Case Report
Copyright ©2009 The WJG Press and Baishideng. All rights reserved.
World J Gastroenterol. Aug 21, 2009; 15(31): 3957-3959
Published online Aug 21, 2009. doi: 10.3748/wjg.15.3957
Giant vesical diverticulum: A rare cause of defecation disturbance
Sami Akbulut, Bahri Cakabay, Arsenal Sezgin, Kenan Isen, Ayhan Senol
Sami Akbulut, Bahri Cakabay, Department of Surgery, Diyarbakir Education and Research Hospital, Diyarbakir, 21400, Turkey
Arsenal Sezgin, Department of Pathology, Diyarbakir Education and Research Hospital, Diyarbakir, 21400, Turkey
Kenan Isen, Department of Urology, Diyarbakir Education and Research Hospital, Diyarbakir, 21400, Turkey
Ayhan Senol, Department of Radiology, Diyarbakir Education and Research Hospital, Diyarbakir, 21400, Turkey
Author contributions: Akbulut S, Cakabay B and Isen K performed the surgical procedure; Akbulut S and Cakabay B contributed to writing of the article and review of the literature as well as undertaking a comprehensive literature search; Akbulut S and Sezgin A contributed to the design and manuscript preparation; Sezgin A provided the pathological information; Senol A provided the radiological information.
Correspondence to: Sami Akbulut, MD, Department of Surgery, Diyarbakir Education and Research Hospital, Diyarbakir, 21400, Turkey.
Telephone: +90-412-2285434
Fax: +90-412-2295912
Received: June 22, 2009
Revised: July 18, 2009
Accepted: July 25, 2009
Published online: August 21, 2009


Vesical diverticula frequently result from bladder outlet obstructions. However, giant vesical diverticula which cause acute abdomen or intestinal obstruction are very rare. Our review of the English medical literature found 3 cases of bladder diverticula which caused gastrointestinal symptoms. Here, we present a 57-year-old man with a giant diverticulum of the urinary bladder who complained of abdominal pain, nausea and vomiting, constipation, no passage of gas or feces, and abdominal distension for 3 d. A 20 cm × 15 cm diverticulum was observed upon laparotomy. The colonic obstruction was secondary to external compression of the rectum against the sacrum by a distended vesical diverticulum. We performed a diverticulectomy and primary closure. Twelve months postoperatively, the patient had no difficulty with voiding or defecation.

Key Words: Colonic obstruction, Defecation, Diverticulectomy, Urinary bladder, Vesical diverticulum

Citation: Akbulut S, Cakabay B, Sezgin A, Isen K, Senol A. Giant vesical diverticulum: A rare cause of defecation disturbance. World J Gastroenterol 2009; 15(31): 3957-3959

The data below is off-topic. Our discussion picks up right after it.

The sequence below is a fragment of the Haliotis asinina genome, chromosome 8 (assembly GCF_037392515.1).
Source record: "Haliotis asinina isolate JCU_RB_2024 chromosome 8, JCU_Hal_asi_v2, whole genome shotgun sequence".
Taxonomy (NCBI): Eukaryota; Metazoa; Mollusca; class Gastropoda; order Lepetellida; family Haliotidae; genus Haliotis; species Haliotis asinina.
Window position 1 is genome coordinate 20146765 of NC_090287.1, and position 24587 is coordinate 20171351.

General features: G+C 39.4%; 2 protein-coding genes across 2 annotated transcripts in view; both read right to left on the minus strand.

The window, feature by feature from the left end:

Vesical diverticula are herniations of the bladder mucosa and submucosa through the muscular wall of the bladder[1]. They are often asymptomatic and are discovered incidentally during an examination for other reasons[12]. Some patients present with urinary tract infections, obstruction, gallstones, or frequent voiding caused by diverticula, especially when they are large and empty poorly. The common causes of large bowel mechanical obstruction in adults are malignant tumors, diverticular disease, and volvulus. Extrinsic obstruction secondary to distension of a giant vesical diverticulum is rare. To our knowledge, this is the fourth report of a vesical diverticulum causing disrupted defecation or intestinal obstruction in the English medical literature since 1957[35]. We report an unusual case of large bowel obstruction caused by a giant bladder diverticulum. In addition, this is the largest vesical diverticulum reported in the literature.


A 57-year-old man was admitted to the general surgery department with abdominal pain, nausea and vomiting, constipation, no passage of gas or feces, and abdominal distension for 3 d. The relevant physical examination revealed a distended abdomen, decreased bowel sounds, diffuse sensitivity on palpation of the abdomen, and empty rectal ampulla. Laboratory investigations showed a blood urea nitrogen level of 31 mg/dL, a creatinine level of 1.1 mg/dL, and a C-reactive protein level of 35 mg/L. The blood cell count revealed leukocytosis at 16 500/μL, a hemoglobin level of 13.5 g/dL, and a platelet count of 423 000/μL. Other serum parameters, including prostate specific antigen (PSA, 1.9 ng/mL), were within normal limits. Computed tomography (CT) showed a 15 cm × 10 cm low density cystic lesion with smooth contours located in the presacral region, pushing the rectum to the right and the sigmoid colon and bladder superiorly (Figure 1A and B). The patient had a history of trauma because of a traffic accident 4 years previously, and because of this diagnostic laparotomy was performed and a few sutures were placed in the bladder. As the patient had symptoms of acute abdomen, laparotomy was performed.

Figure 1
Figure 1 Computed tomography showed a 15 cm × 10 cm low density cystic lesion with smooth contours located in the presacral region, pushing the rectum to the right and the sigmoid colon and bladder superiorly (A and B).